U.S. crop producers use a variety of practices to reduce yield losses to pests, such as scouting fields to determine whether and when pesticide applications might be required (see the topic on Crop & Livestock Practices). Genetically engineered (GE) insect-resistant and herbicide-tolerant crops are also available for conventional producers (see the topic on Biotechnology) for more information on the adoption of GE seeds). Producers of certified organic crops are much more reliant on production practices that bypass synthetic chemicals, such as crop rotation, adjustments to planting and harvesting dates, and the use of beneficial organisms (see the topic on Organic Agriculture). Many such methods are also widely practiced by conventional producers. Factors influencing cropping practice decisions, such as the availability of GE varieties, the profitability of adopting organic practices, and the cost effectiveness of precision agriculture technologies all influence the sector-wide use of herbicides, insecticides, fungicides, and other pesticides.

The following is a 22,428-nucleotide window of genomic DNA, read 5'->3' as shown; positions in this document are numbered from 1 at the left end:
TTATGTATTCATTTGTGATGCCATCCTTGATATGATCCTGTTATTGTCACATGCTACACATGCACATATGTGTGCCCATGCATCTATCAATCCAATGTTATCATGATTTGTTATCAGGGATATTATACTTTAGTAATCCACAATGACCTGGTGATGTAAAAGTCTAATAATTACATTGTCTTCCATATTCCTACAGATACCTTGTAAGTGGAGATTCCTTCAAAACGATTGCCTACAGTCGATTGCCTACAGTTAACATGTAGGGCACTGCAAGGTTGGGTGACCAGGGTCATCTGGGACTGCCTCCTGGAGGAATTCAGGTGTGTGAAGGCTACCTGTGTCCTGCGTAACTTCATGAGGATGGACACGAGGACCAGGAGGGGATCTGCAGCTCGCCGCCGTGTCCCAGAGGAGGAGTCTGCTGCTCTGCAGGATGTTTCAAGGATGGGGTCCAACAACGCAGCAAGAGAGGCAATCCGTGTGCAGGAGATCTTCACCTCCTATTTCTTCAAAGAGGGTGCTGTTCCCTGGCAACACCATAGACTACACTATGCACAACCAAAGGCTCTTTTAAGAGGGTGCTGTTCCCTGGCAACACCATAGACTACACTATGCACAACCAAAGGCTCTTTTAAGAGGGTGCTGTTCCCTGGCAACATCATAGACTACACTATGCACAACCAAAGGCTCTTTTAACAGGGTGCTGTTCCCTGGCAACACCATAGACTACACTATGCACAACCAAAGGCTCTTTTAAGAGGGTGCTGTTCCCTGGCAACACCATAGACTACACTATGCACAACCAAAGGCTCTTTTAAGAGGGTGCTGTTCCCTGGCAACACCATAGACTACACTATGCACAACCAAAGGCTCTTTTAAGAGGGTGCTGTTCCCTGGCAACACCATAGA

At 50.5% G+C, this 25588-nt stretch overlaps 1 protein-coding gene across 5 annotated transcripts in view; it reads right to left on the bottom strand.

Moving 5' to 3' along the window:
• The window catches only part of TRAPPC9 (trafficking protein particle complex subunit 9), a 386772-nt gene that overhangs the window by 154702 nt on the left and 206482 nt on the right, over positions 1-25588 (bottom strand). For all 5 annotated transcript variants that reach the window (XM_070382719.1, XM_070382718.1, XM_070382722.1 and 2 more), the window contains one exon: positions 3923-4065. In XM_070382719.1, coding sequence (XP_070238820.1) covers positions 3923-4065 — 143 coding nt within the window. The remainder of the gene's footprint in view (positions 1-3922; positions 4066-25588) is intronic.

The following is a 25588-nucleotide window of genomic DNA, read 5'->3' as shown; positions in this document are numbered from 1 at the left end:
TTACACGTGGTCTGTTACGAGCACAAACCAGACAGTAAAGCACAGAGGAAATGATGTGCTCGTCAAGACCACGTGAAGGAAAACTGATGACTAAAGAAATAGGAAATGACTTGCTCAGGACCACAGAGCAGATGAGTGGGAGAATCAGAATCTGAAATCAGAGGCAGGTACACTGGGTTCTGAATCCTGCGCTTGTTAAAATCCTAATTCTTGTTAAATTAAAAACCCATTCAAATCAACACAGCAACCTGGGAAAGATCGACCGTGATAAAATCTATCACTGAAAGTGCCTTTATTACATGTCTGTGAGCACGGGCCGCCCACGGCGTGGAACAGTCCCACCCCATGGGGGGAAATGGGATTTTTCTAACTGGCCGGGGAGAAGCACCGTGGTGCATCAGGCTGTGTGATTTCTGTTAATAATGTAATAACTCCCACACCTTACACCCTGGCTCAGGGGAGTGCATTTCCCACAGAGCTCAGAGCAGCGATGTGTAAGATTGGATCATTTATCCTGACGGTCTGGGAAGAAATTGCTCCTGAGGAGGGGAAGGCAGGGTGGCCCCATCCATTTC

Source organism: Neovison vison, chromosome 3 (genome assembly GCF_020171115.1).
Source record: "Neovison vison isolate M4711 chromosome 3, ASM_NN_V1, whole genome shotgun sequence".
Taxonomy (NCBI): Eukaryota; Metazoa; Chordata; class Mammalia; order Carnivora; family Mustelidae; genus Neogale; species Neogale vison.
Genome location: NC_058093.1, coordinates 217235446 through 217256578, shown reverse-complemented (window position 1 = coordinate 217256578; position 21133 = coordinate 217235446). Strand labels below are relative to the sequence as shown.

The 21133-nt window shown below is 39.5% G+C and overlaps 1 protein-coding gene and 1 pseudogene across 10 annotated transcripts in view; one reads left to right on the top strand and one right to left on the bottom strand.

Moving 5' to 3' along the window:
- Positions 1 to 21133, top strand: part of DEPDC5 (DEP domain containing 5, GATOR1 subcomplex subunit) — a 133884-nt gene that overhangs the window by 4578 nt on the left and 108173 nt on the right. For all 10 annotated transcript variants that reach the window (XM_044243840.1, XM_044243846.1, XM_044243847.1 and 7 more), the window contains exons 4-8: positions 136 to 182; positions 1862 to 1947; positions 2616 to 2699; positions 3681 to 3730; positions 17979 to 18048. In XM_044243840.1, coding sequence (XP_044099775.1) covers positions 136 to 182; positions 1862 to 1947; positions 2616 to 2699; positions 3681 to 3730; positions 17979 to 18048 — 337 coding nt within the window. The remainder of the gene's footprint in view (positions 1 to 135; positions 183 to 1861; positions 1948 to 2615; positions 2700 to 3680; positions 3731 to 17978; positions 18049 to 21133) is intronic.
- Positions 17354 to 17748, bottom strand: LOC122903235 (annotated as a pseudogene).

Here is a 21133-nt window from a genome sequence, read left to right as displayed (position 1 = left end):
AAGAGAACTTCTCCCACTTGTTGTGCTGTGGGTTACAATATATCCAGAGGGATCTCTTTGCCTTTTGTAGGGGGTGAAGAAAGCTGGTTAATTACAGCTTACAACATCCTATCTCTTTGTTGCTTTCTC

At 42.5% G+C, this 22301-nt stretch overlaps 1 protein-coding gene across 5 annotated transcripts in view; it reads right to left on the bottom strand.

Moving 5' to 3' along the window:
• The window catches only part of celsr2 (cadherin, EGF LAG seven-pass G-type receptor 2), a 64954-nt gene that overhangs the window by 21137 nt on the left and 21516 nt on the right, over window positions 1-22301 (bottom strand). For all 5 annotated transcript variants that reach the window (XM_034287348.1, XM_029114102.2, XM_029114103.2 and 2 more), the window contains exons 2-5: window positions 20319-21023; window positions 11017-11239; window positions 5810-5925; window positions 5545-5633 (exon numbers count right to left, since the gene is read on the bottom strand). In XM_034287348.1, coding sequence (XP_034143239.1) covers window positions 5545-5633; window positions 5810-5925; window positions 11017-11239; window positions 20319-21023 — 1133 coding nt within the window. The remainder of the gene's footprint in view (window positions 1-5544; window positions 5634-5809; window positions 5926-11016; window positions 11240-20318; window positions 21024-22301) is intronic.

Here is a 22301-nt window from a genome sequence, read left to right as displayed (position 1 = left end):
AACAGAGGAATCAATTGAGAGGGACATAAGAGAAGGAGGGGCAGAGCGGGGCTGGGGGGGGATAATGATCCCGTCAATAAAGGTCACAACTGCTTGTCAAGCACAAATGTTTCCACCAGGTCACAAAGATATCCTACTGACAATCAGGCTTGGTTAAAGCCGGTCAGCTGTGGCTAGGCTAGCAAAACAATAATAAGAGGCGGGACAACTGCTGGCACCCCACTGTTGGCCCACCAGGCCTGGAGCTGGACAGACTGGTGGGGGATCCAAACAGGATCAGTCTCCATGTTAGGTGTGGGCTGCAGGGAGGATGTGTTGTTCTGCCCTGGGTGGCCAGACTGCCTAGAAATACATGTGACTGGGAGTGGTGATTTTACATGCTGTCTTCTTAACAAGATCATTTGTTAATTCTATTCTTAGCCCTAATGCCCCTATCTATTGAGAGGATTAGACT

The ERS report, Pesticide Use in U.S. Agriculture: 21 Selected Crops, 1960-2008 (EIB-124, May 2014), summaries research on pesticide use on 21 selected crops, finding that use more than tripled from 1960 to 1981, but has since declined from 632 million pounds to 516 million pounds in 2008, partly due to more efficient active ingredients, Integrated Pest Management, and GE seeds.